Marianna, FL – Weekly Report – Nov 18-22, 2019

November 27, 2019

The prior two years of my service with MDS was in La Grange, Texas in Fayette County.  US Highway 90 runs through Fayette County and Nancy Griffith’s song, Gulf Coast Highway, describes that part of Texas.  That stretch of asphalt, gravel and painted stripes were the backbone of east-west traffic in Texas for several decades before the interstate highway system.

The Gulf Coast Highway is not restricted to Texas.  The major cities along the route include not only San Antonio, Beaumont, and Houston, but also Lake Charles and New Orleans, Biloxi, Mobile, Pensacola, Tallahassee and finally Jacksonville at the eastern terminus.  All except San Antonio and Jacksonville are cities that have been greatly influenced by the Gulf of Mexico.

Most have been under the flags of European colonial empires. Most serve as the regional ports for ocean transport. All have a colorful history, having seen the flow of people and power through the past two centuries.  All have experienced the impact of those amazing forces of nature known as hurricanes.

Marianna, Florida is also located on US Hwy 90, and is the base for this MDS response. With Hurricane Michael, Marianna has experienced the effects of a major storm that rivals the impact of Camille on Biloxi, Frederic on Mobile, Ivan on Pensacola, Katrina on New Orleans, Rita on Lake Charles, Ike on Beaumont, and Harvey on Houston.  Michael did not act like a typical Gulf of Mexico hurricane.  Few storms have Category 4 winds that stretch as far inland as Michael.  After almost 14 months, the area around Marianna is still suffering, especially those who struggle financially in the best of times.  The mix of poverty and storm damage to these homes has produced the highest number of extremely sad cases I have seen in 14 years of MDS project directing.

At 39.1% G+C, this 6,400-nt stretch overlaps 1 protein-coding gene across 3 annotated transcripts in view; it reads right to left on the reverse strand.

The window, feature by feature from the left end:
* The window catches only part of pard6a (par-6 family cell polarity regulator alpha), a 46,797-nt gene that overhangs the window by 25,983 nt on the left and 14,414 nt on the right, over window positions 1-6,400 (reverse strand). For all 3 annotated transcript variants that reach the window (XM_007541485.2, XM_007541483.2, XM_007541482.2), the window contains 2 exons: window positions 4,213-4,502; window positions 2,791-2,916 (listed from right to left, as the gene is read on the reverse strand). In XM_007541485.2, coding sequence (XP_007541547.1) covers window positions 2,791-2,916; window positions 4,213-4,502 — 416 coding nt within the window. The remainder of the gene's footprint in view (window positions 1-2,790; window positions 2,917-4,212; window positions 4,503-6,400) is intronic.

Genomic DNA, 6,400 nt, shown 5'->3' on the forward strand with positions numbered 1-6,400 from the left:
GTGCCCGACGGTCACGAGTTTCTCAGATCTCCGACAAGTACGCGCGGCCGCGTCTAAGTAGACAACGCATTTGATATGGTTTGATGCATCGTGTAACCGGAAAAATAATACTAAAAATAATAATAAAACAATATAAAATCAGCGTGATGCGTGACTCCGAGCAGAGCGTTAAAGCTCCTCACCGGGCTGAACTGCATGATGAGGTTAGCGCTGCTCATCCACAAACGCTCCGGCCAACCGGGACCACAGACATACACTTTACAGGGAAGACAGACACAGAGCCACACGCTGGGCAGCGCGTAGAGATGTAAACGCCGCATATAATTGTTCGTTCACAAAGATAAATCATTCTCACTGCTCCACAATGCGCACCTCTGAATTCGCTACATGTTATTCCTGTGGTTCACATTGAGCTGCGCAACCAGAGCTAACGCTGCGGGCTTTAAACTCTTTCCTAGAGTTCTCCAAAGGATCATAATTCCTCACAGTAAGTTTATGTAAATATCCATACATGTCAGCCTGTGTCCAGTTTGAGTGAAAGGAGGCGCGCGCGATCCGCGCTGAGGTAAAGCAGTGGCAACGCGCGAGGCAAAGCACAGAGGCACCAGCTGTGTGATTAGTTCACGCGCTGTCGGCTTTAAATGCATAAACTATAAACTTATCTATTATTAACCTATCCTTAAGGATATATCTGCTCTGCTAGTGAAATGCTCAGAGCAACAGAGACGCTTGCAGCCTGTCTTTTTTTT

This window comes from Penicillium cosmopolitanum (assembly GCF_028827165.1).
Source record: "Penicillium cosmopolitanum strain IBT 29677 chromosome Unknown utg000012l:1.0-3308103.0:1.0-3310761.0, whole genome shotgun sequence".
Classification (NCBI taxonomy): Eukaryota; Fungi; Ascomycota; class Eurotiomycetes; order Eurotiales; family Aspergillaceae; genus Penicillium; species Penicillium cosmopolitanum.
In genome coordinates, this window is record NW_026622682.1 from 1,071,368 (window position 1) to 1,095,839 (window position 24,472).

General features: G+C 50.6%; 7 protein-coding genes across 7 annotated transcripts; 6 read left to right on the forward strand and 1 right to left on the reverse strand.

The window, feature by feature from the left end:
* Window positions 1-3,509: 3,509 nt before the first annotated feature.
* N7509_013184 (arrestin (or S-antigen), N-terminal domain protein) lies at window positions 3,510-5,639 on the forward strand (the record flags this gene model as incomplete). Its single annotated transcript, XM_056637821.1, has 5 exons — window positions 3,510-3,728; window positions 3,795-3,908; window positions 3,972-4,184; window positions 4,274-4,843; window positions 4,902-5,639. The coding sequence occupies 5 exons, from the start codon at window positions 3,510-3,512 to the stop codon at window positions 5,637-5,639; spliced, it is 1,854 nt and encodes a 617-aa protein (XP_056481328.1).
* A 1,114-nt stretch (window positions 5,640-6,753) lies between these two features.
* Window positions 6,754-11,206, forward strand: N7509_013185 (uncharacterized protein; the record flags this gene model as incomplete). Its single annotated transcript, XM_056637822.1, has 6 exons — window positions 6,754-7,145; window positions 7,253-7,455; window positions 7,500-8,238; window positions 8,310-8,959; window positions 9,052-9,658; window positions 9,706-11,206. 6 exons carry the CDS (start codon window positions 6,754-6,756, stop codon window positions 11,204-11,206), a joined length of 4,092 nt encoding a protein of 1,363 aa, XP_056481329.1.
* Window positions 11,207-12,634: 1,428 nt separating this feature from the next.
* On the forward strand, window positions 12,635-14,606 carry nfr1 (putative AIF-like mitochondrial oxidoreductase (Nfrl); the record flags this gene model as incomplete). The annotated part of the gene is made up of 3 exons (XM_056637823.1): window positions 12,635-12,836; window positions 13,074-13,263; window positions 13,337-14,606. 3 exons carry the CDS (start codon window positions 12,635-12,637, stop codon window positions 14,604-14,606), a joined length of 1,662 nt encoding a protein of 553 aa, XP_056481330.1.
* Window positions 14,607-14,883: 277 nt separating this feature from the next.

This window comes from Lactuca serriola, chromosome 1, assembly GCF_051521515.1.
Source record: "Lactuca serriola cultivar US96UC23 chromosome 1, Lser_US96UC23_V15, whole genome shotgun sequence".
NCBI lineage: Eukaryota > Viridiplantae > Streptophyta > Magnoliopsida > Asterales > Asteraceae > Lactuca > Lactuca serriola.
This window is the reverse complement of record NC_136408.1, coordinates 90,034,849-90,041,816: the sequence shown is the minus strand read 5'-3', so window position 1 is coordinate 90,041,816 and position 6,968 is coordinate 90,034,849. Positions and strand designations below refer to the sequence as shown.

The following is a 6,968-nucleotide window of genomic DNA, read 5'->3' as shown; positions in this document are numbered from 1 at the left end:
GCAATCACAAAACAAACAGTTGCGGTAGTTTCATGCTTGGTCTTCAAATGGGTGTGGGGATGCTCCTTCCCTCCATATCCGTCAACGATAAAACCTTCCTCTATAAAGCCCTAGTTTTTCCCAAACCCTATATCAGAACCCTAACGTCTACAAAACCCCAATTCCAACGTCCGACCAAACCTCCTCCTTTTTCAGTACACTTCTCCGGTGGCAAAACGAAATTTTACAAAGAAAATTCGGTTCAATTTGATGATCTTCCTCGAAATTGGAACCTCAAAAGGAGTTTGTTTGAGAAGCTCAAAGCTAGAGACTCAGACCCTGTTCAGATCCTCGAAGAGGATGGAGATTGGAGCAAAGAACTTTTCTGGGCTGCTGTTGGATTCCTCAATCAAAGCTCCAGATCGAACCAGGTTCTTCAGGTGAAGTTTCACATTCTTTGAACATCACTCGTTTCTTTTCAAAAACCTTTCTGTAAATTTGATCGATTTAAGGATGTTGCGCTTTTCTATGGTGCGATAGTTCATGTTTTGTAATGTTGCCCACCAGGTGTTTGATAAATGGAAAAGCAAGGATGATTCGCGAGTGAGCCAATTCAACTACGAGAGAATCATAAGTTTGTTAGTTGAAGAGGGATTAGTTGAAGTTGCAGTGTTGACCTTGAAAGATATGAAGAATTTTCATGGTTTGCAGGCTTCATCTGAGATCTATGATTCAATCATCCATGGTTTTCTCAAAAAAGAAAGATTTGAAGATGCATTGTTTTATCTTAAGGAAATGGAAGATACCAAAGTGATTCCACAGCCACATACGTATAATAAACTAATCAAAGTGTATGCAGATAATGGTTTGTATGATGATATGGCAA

We had our most diverse collection of volunteers this week.  We welcomed some new Long Term volunteers from nearby in Atmore, Alabama and from faraway Winnipeg, Manitoba. Our short term volunteers ranged from a couple from Manitoba, a woman from northwest Florida, a man from southern Florida and a group from Pennsylvania. That mix brought a wide variety of experiences and skills, but shared a similar amount of enthusiasm for the work here.

Most of our MDS efforts this week were directed toward the effects of those high winds.  Two houses got new roofs, first removing old shingles and felt, and checking sheathing. Sheathing was replaced as needed and fastened to meet the current Florida standards.  The newest synthetic underlayment and heavy duty shingles were applied to resist the high winds of future storms.  Men and women alike were up on the roofs working like they had been teamed up for many months. We were glad to take advantage of the cloudless skies and moderate temperatures of late fall in Florida.

Other jobs focused on the damage that happens when roofs are compromised by falling trees and high winds.  Wet and moldy gypsum board on ceilings and walls were removed, replaced, taped, finished and painted. Broken window glass was replaced and frames caulked and sealed.  A bathroom was in the process of being restored from the effects of a fallen utility pole.

A handicap ramp and replacement for a broken entry porch and steps were signed up.  The fabrication crew here at the church assembled the modules and pre-cut many of the pieces of wood.  The on-site work should progress efficiently and two more clients will be able to move out of and into their homes more safely.

Even with this great amount of work completed, there were some sad situations.  Three potential clients were told their homes would be too difficult to repair and should be demolished to allow for a new solution to their housing needs.  We were in some meetings of the North Florida Inland Long Term Recovery team, where they are trying to address these needs.

One of the high points of the meetings was learning about the good progress made toward MDS starting to build new homes.  We hope to place the floor joists and sub-floor of two new homes before the Christmas break.  That is only three weeks away, but the prospects are good that will happen.

Those threads of joyful progress, difficult work, and even sore muscles ran all through the events of this week, much like the Gulf Coast Highway weaves through the towns on its route, whether in Texas, Florida or points in between.

From Marianna, Florida, Serving Jackson and Calhoun Counties
Tom, Carol, Adam, Edee, Roger, Anne, Reuben, Laura and Carl